WASHINGTON, D.C. — A 24-member team of feed grain and distiller’s dried grains with solubles (DDGS) buyers and a Korean government official will be in the United States from Oct. 3-15 to better understand grain quality control and export systems in Washington, Nebraska, Iowa and Illinois. The team is the first of 21 groups with participants from 51 countries that will travel to the United States as a lead up to the U.S. Grains Council’s (USGC) marquee event, Export Exchange.
Export Exchange is a biennial educational and trade forum for U.S. feed grains that will host more than 400 international buyers and end-users. This year’s edition will be held in Minneapolis, Minnesota, from Oct. 12-14.
“The Council is delighted to have the chance to hold Export Exchange again for the first time since 2018 and to welcome in a diverse range of accompanying trade teams,” said Ryan LeGrand, USGC president and CEO. “It’s a great opportunity for foreign buyers to create connections with U.S. producers that can last a lifetime and benefit all parties.”
This program will be crucial for stakeholders in the Korean feed industry who have been unable to travel and conduct in-person business due to the COVID-19 pandemic. The ability to see the U.S. value chain from farms to ports is an immeasurable asset for buyers, building their trust in U.S. product and providing the building blocks for long-term partnerships.
“In a situation where the grain market is very unstable due to extreme drought concerns in the northern hemisphere and the ongoing Ukrainian crisis, the harvest situation and quality of U.S. corn are of the greatest concern to Korean buyers,” said Haksoo Kim, USGC director in South Korea. “This visit will serve as an opportunity to strengthen ties with U.S. producers and suppliers and expand purchases of corn and DDGS, as Korea is the fifth largest importer of U.S. corn and the third largest importer of DDGS.”
The Korean team will have its first hands-on experience on Oct. 4 when they visit a grain export terminal and a grain inspection service in Washington. The group will then travel to the heartland for a meeting with Nebraska Corn on Oct. 5 and have a tour of an ethanol plant, as well as discussions with key logistical supply chain partners, on Oct. 6.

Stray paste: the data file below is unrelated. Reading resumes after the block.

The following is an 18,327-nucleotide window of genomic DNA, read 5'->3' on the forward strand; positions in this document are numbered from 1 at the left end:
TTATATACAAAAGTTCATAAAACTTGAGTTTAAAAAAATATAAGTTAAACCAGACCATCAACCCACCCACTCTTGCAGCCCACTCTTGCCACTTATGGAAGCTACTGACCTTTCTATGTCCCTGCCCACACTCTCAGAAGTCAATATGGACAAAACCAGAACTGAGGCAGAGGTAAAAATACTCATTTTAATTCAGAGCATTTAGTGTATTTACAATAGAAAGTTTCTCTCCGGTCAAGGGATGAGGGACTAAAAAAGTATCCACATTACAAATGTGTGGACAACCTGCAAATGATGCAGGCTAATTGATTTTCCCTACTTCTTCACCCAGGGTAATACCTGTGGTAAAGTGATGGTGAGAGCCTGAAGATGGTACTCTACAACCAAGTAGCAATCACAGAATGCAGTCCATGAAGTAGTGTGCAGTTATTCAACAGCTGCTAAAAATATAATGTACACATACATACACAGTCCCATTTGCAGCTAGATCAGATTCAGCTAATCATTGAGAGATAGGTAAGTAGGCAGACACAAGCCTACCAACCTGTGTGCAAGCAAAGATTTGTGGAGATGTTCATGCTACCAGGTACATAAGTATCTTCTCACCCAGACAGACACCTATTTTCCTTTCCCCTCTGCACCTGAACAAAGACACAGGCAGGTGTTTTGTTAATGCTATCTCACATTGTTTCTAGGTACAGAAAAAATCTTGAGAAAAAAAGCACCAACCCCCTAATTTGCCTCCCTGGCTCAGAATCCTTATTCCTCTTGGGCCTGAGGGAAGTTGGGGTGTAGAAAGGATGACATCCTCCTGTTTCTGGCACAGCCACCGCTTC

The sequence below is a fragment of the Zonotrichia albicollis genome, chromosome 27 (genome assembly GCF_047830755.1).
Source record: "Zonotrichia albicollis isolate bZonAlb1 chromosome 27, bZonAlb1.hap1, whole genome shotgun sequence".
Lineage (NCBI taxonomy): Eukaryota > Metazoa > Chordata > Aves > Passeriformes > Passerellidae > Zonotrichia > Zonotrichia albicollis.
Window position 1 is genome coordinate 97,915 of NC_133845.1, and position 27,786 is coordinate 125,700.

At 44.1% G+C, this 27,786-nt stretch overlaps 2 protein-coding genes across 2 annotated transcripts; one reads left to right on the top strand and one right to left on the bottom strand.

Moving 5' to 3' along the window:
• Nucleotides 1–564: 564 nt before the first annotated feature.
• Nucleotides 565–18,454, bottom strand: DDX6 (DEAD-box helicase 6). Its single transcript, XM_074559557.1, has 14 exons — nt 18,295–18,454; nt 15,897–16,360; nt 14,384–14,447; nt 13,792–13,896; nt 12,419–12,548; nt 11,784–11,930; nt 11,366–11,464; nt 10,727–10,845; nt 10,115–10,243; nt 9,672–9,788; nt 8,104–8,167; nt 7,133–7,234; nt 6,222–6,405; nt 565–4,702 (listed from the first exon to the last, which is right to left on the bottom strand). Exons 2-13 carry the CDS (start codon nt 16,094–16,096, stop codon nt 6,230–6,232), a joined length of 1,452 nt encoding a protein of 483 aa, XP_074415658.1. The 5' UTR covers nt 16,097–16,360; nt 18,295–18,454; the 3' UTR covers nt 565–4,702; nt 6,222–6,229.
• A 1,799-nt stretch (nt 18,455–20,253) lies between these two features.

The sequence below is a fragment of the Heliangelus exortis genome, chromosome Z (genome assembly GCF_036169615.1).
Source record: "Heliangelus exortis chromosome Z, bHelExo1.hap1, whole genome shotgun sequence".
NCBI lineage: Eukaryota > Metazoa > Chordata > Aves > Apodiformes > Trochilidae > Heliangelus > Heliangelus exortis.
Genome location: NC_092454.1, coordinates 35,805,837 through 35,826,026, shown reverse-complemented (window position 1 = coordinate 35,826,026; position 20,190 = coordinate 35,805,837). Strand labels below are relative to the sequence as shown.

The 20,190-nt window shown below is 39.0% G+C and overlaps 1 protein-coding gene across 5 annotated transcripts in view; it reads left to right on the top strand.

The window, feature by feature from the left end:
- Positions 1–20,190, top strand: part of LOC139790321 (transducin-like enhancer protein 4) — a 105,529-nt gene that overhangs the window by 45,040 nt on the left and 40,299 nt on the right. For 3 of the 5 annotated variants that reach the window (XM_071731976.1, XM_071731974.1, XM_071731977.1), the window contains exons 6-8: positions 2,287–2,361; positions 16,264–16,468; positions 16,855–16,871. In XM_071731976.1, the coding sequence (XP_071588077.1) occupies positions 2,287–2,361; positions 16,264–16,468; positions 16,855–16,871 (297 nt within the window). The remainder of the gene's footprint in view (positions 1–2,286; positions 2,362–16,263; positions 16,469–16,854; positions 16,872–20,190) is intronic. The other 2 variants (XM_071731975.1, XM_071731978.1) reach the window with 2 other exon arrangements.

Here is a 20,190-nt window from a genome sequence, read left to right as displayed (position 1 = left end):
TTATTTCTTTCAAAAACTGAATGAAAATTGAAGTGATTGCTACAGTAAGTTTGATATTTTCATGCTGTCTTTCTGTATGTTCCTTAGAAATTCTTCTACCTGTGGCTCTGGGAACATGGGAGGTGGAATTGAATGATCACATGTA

The Oct. 7 itinerary will feature a morning meeting with Iowa Secretary of Agriculture Mike Naig and Deputy Secretary of Agriculture Julie Kenney at the state capitol, along with a farm tour and visit to the Iowa Corn Growers’ Association in the afternoon.
“Strengthening the relationships between international buyers and our state-level partners is one of the highlights of the trade teams that the Council sponsors,” LeGrand said. “Personally, knowing who you’re doing business with is a factor that cannot be underestimated, and trade teams help ensure that U.S. product is the first choice for importers in Korea and beyond.”
Participants will arrive in Illinois on Oct. 8 in preparation for visits to local grain elevators and business-to-business meetings on Oct. 10. The group is then set to arrive in Minneapolis on Oct. 11 in anticipation of a packed schedule for Export Exchange 2022, which will feature expert speakers on the key topics in the global agricultural marketplace, such as outlooks on international demand, policy challenges and opportunities and logistical export overviews. The event is also a major networking and business opportunity, where more than $400 million in grain sales were made in 2018.
“For Korean buyers who have had limited opportunities to meet and discuss deals with U.S. suppliers due to COVID-19, Export Exchange is expected to deliver great results for finding new suppliers and expanding purchase contracts with existing suppliers,” Kim said. “Business consultations between suppliers and buyers through this year’s Export Exchange will contribute to an expected 1.2 million tons of U.S. DDGS exports to Korea, a record amount.”
More information will be made available online at www.exportexchange.org or on social media using the hashtag #ExEx22.